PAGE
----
It’s pretty outside – sure – and we’ve got our own special Sunday, but May is a hot mess for mothers with school-age kids.
Coping mechanisms include exercise, an extra glass of wine, and complaining. I’ve tried all three over the years, and maybe you have too! Today I begin a series on an additional way to stay sane in May: have just the right book in hand (or in car, or in purse). I’m not saying you’ll have more than 15 minutes a day for it. But reading in hookup can give you a mental break that makes the rest of the day go down easier. These books are great even if May is just a pleasant month in Spring for you!
You’ll not find a more civilized and pleasing distraction than Alexander McCall Smith’s Emma, a modern retelling of the Jane Austen classic. There’s no need to have read the original to enjoy this tale of a young socialite who learns some of life’s hardest lessons through dinner parties and picnics gone horribly awry.
When the novel opens, Emma has just returned to her father’s home near the village of Highbury after graduating from college. She plans to start an interior design business, but she’s not in any particular hurry. Life in the village of Highbury can be so very interesting, especially when one chooses to take a hand in things!
Emma is especially interested in arranging a proper marriage for a beautiful but financially insecure young woman, Harriet, who comes under the sway of Emma’s strong personality. The son of a local bed and breakfast proprietor is not nearly good enough for Harriet – oh no – and Emma will go to great lengths to prevent that match and arrange another.
Emma has very strong views about her own future:
“I don’t ever want to get married,” she announced. “Never. Never. Not in a thousand years.”
Miss Taylor [Emma’s former governess] was tolerant. “Millennia come round so quickly, Emma.” She smiled again. “I’ve already experienced one in my lifetime. And you may think that of marriage now, you know, but one’s views do change.”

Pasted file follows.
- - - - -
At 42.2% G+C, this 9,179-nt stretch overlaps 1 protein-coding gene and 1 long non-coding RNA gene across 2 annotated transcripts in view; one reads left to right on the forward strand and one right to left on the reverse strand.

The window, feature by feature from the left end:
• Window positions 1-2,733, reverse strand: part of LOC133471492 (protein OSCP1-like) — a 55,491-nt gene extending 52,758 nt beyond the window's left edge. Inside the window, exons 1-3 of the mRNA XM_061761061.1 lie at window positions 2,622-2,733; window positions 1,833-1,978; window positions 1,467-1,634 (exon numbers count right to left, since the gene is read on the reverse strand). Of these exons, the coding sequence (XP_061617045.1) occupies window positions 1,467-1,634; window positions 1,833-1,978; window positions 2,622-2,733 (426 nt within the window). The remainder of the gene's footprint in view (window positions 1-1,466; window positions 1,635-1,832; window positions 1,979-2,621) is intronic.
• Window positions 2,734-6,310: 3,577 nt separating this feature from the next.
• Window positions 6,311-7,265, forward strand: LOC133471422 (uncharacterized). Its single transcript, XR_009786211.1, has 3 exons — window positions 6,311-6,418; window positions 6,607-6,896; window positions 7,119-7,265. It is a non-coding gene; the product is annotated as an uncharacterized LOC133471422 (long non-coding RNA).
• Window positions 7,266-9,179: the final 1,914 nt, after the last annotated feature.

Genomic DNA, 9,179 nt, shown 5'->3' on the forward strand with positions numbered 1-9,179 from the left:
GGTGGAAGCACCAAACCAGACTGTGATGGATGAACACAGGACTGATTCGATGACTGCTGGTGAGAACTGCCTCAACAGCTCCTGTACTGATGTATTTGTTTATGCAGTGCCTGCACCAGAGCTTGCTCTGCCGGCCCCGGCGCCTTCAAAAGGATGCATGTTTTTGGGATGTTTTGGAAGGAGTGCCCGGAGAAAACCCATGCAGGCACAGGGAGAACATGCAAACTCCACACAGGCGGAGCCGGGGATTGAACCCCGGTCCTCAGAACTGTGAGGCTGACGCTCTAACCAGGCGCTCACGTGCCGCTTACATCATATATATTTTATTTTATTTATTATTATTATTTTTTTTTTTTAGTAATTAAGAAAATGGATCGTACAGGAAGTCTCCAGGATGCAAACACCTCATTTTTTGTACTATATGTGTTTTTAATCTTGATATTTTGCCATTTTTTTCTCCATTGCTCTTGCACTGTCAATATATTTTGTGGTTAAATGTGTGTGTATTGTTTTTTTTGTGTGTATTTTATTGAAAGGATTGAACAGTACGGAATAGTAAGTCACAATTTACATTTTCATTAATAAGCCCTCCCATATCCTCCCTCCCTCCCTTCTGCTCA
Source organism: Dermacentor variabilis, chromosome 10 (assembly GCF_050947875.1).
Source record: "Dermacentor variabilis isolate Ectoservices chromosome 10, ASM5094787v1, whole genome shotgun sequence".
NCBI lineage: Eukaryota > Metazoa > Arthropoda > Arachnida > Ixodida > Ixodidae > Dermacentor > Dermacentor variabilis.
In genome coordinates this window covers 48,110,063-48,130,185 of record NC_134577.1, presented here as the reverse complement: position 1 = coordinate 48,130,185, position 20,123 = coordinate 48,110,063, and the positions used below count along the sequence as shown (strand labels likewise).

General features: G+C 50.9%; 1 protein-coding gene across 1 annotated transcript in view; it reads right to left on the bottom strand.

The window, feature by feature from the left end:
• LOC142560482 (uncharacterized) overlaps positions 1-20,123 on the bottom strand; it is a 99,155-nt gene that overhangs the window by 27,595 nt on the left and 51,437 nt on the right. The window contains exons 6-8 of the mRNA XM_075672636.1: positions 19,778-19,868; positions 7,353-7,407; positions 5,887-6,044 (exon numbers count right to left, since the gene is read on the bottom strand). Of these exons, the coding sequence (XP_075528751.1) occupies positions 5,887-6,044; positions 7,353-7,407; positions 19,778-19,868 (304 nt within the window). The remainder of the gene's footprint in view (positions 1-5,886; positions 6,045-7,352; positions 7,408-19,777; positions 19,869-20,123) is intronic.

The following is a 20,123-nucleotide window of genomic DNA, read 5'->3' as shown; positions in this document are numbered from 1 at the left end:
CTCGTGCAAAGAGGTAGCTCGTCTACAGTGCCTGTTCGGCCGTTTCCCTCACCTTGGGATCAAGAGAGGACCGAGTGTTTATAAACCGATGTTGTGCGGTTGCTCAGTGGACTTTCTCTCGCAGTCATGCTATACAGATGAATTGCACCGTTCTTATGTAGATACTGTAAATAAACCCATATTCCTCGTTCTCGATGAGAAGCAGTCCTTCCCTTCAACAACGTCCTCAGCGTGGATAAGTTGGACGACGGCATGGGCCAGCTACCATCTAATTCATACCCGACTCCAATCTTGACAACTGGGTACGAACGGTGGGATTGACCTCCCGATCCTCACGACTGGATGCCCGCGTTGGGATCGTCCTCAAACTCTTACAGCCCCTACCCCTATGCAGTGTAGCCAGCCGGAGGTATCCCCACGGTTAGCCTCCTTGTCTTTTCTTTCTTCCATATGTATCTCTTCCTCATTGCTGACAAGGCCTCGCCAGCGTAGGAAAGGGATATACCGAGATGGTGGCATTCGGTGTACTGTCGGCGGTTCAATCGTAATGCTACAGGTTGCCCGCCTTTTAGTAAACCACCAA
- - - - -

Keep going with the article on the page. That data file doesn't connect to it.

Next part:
“Mine won’t,” said Emma, with conviction. She was certain; she knew what lay ahead of her: she would continue to be pretty, clever, and rich. That did not include getting married: pretty, clever and rich people did not have to bother with such things.
Emma can be opinionated, entitled and immature – but she can be awfully funny, charming, and generous as well. Most importantly, she learns and grows. Happy endings await, if not the ones she had planned.
Smith’s retelling of Emma is the third of six Austen novels reimagined for the 21st century as part of HarperCollins’ “Austen project.” The first to be published was Sense & Sensibility by Joanna Trollope, the second was Northanger Abbey by Val McDermid, and next up is Pride & Prejudice by Curtis Sittenfeld.
American reviewers seem more enchanted, and I’m with them. I agree with Kirkus that “[i]n less capable hands, it could all seem clunky and crass. Instead, McCall Smith has written a delightfully droll, thoughtful novel that reflects on money’s enduring role in relationships as well as on the nature of this meddlesome heroine’s long-lived appeal.”
Cup of tea and a scone, anyone? Don’t let May make you crazy.